Merry Christmas: A Reflection on Mercy in the World

christmasAs I reflect on the celebration of the Birth of Christ, I cannot help how we continue to bring to life his presence by our very presence in this world.  This year with the opening of the Jubilee Year of Mercy, we also commemorate the 50th year of the closing of the Second Vatican Council. In the Misericordiae Vultus, the Papal decree calling of the Jubilee celebration, Pope Francis recalls the significance for the connection of this year to the council.

  1. I have chosen the date of 8 December because of its rich meaning in the recent history of the Church. In fact, I will open the Holy Door on the fiftieth anniversary of the closing of the Second Vatican Ecumenical Council. The Church feels a great need to keep this event alive. With the Council, the Church entered a new phase of her history. The Council Fathers strongly perceived, as a true breath of the Holy Spirit, a need to talk about God to men and women of their time in a more accessible way. The walls which for too long had made the Church a kind of fortress were torn down and the time had come to proclaim the Gospel in a new way. It was a new phase of the same evangelization that had existed from the beginning. It was a fresh undertaking for all Christians to bear witness to their faith with greater enthusiasm and conviction. The Church sensed a responsibility to be a living sign of the Father’s love in the world.

    We recall the poignant words of Saint John XXIII when, opening the Council, he indicated the path to follow: “Now the Bride of Christ wishes to use the medicine of mercy rather than taking up arms of severity… The Catholic Church, as she holds high the torch of Catholic truth at this Ecumenical Council, wants to show herself a loving mother to all; patient, kind, moved by compassion and goodness toward her separated children”.[2] Blessed Paul VI spoke in a similar vein at the closing of the Council: “We prefer to point out how charity has been the principal religious feature of this Council… the old story of the Good Samaritan has been the model of the spirituality of the Council… a wave of affection and admiration flowed from the Council over the modern world of humanity. Errors were condemned, indeed, because charity demanded this no less than did truth, but for individuals themselves there was only admonition, respect and love. Instead of depressing diagnoses, encouraging remedies; instead of direful predictions, messages of trust issued from the Council to the present-day world. The modern world’s values were not only respected but honoured, its efforts approved, its aspirations purified and blessed… Another point we must stress is this: all this rich teaching is channelled in one direction, the service of mankind, of every condition, in every weakness and need”.[3]With these sentiments of gratitude for everything the Church has received, and with a sense of responsibility for the task that lies ahead, we shall cross the threshold of the Holy Door fully confident that the strength of the Risen Lord, who constantly supports us on our pilgrim way, will sustain us. May the Holy Spirit, who guides the steps of believers in cooperating with the work of salvation wrought by Christ, lead the way and support the People of God so that they may contemplate the face of mercy.[4]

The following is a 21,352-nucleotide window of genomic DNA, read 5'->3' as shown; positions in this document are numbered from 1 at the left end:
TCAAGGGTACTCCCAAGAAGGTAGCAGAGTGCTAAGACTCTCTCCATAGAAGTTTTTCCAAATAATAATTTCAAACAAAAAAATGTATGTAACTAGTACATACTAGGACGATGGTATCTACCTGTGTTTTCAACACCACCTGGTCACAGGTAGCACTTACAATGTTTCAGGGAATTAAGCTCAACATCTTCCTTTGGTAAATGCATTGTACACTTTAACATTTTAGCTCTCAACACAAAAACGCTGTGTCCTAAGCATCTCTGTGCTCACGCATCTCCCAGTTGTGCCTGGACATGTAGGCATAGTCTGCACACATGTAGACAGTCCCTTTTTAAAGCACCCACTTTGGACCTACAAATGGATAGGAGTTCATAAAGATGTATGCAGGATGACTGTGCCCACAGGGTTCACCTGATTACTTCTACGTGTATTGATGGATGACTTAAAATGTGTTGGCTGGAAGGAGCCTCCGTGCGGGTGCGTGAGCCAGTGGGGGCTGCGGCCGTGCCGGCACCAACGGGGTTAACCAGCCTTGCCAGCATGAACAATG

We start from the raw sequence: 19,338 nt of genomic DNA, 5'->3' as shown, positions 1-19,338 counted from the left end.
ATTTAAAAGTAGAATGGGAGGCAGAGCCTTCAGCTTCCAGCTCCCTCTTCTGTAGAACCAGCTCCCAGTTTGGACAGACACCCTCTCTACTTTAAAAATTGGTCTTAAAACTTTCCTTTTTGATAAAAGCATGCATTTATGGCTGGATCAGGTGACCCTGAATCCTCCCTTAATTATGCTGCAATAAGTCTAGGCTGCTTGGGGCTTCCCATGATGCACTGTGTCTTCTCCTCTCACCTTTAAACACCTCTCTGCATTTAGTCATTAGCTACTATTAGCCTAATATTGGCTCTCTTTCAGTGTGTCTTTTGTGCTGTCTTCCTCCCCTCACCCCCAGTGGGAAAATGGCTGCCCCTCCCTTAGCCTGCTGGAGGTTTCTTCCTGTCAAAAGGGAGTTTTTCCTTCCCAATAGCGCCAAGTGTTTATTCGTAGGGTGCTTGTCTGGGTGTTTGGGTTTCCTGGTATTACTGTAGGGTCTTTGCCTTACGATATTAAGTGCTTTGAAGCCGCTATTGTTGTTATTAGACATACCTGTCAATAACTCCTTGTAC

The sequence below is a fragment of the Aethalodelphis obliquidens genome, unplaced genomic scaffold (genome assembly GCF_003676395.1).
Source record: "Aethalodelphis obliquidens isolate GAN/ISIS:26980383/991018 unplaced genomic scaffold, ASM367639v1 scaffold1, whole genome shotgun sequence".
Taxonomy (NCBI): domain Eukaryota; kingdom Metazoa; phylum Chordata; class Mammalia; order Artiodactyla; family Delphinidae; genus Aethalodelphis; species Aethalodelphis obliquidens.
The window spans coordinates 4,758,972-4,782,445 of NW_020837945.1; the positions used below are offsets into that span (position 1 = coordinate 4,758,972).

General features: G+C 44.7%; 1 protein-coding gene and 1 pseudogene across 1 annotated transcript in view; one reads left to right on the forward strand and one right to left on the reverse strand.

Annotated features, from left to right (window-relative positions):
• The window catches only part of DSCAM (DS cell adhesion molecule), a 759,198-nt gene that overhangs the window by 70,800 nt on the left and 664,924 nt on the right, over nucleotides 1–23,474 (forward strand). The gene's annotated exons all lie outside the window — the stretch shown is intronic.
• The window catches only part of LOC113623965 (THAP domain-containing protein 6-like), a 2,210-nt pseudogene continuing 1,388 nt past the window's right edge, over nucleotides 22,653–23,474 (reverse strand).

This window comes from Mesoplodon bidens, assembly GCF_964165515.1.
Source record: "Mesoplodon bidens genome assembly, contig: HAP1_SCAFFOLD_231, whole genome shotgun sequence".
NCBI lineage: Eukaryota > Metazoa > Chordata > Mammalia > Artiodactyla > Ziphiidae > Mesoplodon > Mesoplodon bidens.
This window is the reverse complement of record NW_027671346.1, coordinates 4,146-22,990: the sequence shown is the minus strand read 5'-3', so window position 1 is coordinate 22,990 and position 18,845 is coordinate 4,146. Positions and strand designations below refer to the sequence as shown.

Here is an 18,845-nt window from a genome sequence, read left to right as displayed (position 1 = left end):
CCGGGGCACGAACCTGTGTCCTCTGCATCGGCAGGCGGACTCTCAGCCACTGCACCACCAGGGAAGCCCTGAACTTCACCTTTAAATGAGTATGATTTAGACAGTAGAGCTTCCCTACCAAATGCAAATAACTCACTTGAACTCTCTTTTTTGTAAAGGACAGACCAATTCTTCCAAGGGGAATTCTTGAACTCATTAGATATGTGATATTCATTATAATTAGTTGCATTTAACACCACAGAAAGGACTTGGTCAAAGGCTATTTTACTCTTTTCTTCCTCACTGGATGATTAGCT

2. 5. The Jubilee year will close with the liturgical Solemnity of Christ the King on 20 November 2016. On that day, as we seal the Holy Door, we shall be filled, above all, with a sense of gratitude and thanksgiving to the Most Holy Trinity for having granted us an extraordinary time of grace. We will entrust the life of the Church, all humanity, and the entire cosmos to the Lordship of Christ, asking him to pour out his mercy upon us like the morning dew, so that everyone may work together to build a brighter future. How much I desire that the year to come will be steeped in mercy, so that we can go out to every man and woman, bringing the goodness and tenderness of God! May the balm of mercy reach everyone, both believers and those far away, as a sign that the Kingdom of God is already present in our midst!

For me, this celebration of Christmas calls for a reorientation, a new experience of the incarnation, of communion and of sacramentality.  This reorientation is not only for Christmas, but also for the ongoing reality of my Christian journey.

As we reflect on the gift of the incarnation of the Word Made Flesh, of the God-Man, Emmanuel, God-with-Us and with the connection to the Second Vatican Council and the Year of Mercy, I see a need for at least four new imperatives for my work as a disciple.

  1. The orientation of all pastoral activity focuses outwardly in the mission of the world toward a greater communion.
  2. Remembering that We are the Church, but not the whole Church. We need each other’s experiences to embrace the richness that the incarnation reminds us of in each other.
  3. That through our work and life, the Church becomes so vital to society and the fabric of the culture that we can re-emerge as native to it and truly transform it in light of the Gospel.
  4. As Church, we must continue to address the world around us and the neighborhoods in which we live and move and have our being to be of service to them and for the total human development of the people in light of the person of Jesus.

May you have a Blessed Merry Christmas!

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